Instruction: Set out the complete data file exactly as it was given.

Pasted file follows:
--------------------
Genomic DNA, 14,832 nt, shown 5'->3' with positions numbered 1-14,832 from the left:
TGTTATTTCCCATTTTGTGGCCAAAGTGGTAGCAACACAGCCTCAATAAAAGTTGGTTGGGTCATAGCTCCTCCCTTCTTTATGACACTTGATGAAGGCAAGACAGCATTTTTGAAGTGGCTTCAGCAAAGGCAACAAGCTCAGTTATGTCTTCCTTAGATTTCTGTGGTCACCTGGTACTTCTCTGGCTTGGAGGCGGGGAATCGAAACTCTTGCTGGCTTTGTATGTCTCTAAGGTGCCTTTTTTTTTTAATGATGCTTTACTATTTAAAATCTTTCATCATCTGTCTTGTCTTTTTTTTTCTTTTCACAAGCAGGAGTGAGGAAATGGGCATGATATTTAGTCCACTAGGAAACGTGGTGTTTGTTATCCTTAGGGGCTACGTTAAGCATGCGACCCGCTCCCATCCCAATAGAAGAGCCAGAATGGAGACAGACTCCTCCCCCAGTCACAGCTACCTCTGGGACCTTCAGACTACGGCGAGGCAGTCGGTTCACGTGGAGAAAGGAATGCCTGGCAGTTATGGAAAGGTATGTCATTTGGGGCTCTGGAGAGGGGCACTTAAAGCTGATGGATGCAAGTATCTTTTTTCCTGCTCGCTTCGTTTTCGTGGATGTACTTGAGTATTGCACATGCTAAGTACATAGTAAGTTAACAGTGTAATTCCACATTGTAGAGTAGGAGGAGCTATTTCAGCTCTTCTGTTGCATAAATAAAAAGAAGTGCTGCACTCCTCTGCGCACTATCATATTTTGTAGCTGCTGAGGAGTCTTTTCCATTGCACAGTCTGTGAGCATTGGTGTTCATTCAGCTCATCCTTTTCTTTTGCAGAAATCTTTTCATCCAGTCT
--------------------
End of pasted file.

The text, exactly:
Genomic DNA, 14,832 nt, shown 5'->3' with positions numbered 1-14,832 from the left:
TGTTATTTCCCATTTTGTGGCCAAAGTGGTAGCAACACAGCCTCAATAAAAGTTGGTTGGGTCATAGCTCCTCCCTTCTTTATGACACTTGATGAAGGCAAGACAGCATTTTTGAAGTGGCTTCAGCAAAGGCAACAAGCTCAGTTATGTCTTCCTTAGATTTCTGTGGTCACCTGGTACTTCTCTGGCTTGGAGGCGGGGAATCGAAACTCTTGCTGGCTTTGTATGTCTCTAAGGTGCCTTTTTTTTTTAATGATGCTTTACTATTTAAAATCTTTCATCATCTGTCTTGTCTTTTTTTTTCTTTTCACAAGCAGGAGTGAGGAAATGGGCATGATATTTAGTCCACTAGGAAACGTGGTGTTTGTTATCCTTAGGGGCTACGTTAAGCATGCGACCCGCTCCCATCCCAATAGAAGAGCCAGAATGGAGACAGACTCCTCCCCCAGTCACAGCTACCTCTGGGACCTTCAGACTACGGCGAGGCAGTCGGTTCACGTGGAGAAAGGAATGCCTGGCAGTTATGGAAAGGTATGTCATTTGGGGCTCTGGAGAGGGGCACTTAAAGCTGATGGATGCAAGTATCTTTTTTCCTGCTCGCTTCGTTTTCGTGGATGTACTTGAGTATTGCACATGCTAAGTACATAGTAAGTTAACAGTGTAATTCCACATTGTAGAGTAGGAGGAGCTATTTCAGCTCTTCTGTTGCATAAATAAAAAGAAGTGCTGCACTCCTCTGCGCACTATCATATTTTGTAGCTGCTGAGGAGTCTTTTCCATTGCACAGTCTGTGAGCATTGGTGTTCATTCAGCTCATCCTTTTCTTTTGCAGAAATCTTTTCATCCAGTCT